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Mildred “Fay” Kemper

Mildred Fay Kemper

Mildred “Fay” was born November 19, 1930 in Biloxi, Mississippi to a rich girl from New England and a poor Presbyterian minister from Iowa. 

Fay was the youngest of 10 children, with some of her siblings already married and out of the house by the time she came along. Her father, Daniel Martin, died when Mom was 12 years old and her mother, Christine took a job running the cafeteria at the local high school in Lakeland, Florida, which is where Mom spent most of her growing-up years. The only thing Grandmother couldn’t do was drive a car, and that’s where Mom stepped in. At 12 years old, Mom got her Hardship Driver’s License and she has loved traveling ever since. 

Despite hard times and poverty, Mom’s family pulled together and flourished. 

Mom attended Austin College in Sherman, Texas, graduated with a teaching degree and moved to Houston, Texas to teach elementary school.  

She had the reputation at her school for being a hard teacher. She would teach you whether you liked it or not, and her students came to appreciate (after they graduated out of her class) that they had learned more from Mrs. Kemper than all the other teachers combined and they were proud of what they had accomplished because she had pushed them.

Here she met my Dad, Tom Kemper. He was a handsome young lawyer, working with his dad and brother in their own law firm in downtown Houston. Mom thought, hmmm…this looks good. Dad looked at Mom and noted that she was gorgeous (which she was- she was on Florida beach postcards, “Wishing You Were Here”) and thought, hmmm…this looks good. So they got married and raised four kids: Becky Kay, Tom Jr., Lois, and Charles. But then after 25 years of marriage, they decided things weren’t as good as they had looked, so they divorced.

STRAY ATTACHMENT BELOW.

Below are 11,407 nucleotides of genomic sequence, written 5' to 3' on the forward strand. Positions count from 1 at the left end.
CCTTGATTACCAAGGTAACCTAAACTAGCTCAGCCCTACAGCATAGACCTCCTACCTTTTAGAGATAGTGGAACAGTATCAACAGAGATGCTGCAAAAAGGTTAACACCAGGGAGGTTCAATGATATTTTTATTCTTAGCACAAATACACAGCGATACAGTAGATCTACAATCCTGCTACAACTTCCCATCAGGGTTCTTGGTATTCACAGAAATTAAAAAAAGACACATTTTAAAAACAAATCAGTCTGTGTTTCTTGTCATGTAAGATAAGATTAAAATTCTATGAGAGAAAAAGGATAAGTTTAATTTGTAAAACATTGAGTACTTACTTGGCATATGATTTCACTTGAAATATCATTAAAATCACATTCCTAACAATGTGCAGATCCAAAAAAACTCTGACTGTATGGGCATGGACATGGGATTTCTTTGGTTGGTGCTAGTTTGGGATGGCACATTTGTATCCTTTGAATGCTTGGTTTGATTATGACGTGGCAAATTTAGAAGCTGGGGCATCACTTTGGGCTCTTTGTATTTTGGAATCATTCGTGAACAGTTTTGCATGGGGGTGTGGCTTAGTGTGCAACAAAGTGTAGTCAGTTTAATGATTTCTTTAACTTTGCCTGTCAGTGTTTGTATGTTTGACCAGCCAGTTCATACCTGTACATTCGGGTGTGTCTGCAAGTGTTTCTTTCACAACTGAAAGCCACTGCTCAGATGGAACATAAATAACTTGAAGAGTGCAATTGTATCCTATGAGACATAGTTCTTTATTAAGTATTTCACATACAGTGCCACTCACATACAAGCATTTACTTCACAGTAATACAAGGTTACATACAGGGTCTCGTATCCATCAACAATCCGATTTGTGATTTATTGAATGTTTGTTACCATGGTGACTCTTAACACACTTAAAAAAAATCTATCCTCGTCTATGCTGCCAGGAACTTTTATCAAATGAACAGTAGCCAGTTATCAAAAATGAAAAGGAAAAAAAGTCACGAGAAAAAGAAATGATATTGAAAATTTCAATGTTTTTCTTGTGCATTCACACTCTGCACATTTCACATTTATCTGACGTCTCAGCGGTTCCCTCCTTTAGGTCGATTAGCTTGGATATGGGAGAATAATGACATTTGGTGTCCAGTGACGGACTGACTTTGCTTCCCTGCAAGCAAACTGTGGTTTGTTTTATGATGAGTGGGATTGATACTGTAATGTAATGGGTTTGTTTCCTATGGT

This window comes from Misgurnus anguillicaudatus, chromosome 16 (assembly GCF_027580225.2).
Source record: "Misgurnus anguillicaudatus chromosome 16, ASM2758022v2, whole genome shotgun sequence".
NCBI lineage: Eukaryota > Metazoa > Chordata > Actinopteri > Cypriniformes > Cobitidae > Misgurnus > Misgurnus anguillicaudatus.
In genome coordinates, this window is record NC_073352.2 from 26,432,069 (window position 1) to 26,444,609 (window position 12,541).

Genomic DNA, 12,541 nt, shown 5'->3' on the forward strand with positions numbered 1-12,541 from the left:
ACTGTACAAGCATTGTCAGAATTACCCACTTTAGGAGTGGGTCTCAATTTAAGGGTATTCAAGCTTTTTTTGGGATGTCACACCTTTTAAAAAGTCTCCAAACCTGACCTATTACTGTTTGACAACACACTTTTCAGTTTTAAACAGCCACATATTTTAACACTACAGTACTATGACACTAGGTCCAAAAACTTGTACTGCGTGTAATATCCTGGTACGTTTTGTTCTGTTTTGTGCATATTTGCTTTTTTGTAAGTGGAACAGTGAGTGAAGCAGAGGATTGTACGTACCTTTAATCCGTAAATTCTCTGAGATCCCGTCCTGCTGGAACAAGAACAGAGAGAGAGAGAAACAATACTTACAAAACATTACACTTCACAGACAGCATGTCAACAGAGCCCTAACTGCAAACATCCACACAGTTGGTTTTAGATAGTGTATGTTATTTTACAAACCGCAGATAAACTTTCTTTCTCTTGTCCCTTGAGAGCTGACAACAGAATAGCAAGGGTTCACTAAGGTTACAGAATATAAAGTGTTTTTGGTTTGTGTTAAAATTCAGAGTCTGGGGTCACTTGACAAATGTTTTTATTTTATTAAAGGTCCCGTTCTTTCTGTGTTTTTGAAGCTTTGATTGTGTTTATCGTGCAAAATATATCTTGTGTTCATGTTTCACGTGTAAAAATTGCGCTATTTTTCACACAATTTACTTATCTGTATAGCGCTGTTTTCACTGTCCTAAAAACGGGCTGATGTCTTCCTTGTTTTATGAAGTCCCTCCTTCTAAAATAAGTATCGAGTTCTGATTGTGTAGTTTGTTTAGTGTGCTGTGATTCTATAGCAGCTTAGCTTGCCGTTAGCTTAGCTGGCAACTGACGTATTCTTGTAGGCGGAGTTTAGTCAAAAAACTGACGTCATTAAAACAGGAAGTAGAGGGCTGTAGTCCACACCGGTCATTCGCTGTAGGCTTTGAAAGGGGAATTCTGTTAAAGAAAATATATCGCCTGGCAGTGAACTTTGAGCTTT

Mom was able to retire early from teaching and moved to a little town outside of Houston to pursue her love of gardening and enjoy the rural life. She joined the local chorale (she had a beautiful soprano voice) and the Democratic Party (which really rankled her John Birch Society sister) and the Red Hat Society (which allowed her to finally enjoy pure silliness).  

But the road was always calling to her and she would travel, either by herself in her VW camper or with family and friends, to places far and wide. I think she drove to and camped in every state in the Union except Hawaii and she visited Europe several times as well.

Mom began to show signs of memory loss almost 20 years ago and over the past 5 years, her memory slipped away to the point where she could not remember how to walk or talk or ultimately, how to eat. She passed peacefully – just went to sleep and then forgot to breathe. 

She had been living for the past 6 years at the Scotland County Care Center and I thank the staff from the bottom of my heart for taking such good care of her and being her friends. Also, many thanks to Dr. Davis and Stephanie Henley-Pippert for their respectful, loving medical care for Mom. 

Being forever the pragmatic, Mom has donated her body to the Kirksville College of Osteopathic Medicine. When they return her ashes to me and once the COVID is under control, we will travel back to a beach in Galveston, Texas where we spent happy days soaking up the sun and splashing in the surf. 

I am sure that Mom is not sitting around waiting for me or her ashes to get moving. I imagine she is already on the road again. Happy Trails to you, Mom and thanks for everything! We love you and miss you!

Your loving daughter,

Lois Quenneville.

In lieu of memorial flowers, please donate to whatever cause you deem worthy. She particularly liked animal rights and wild places.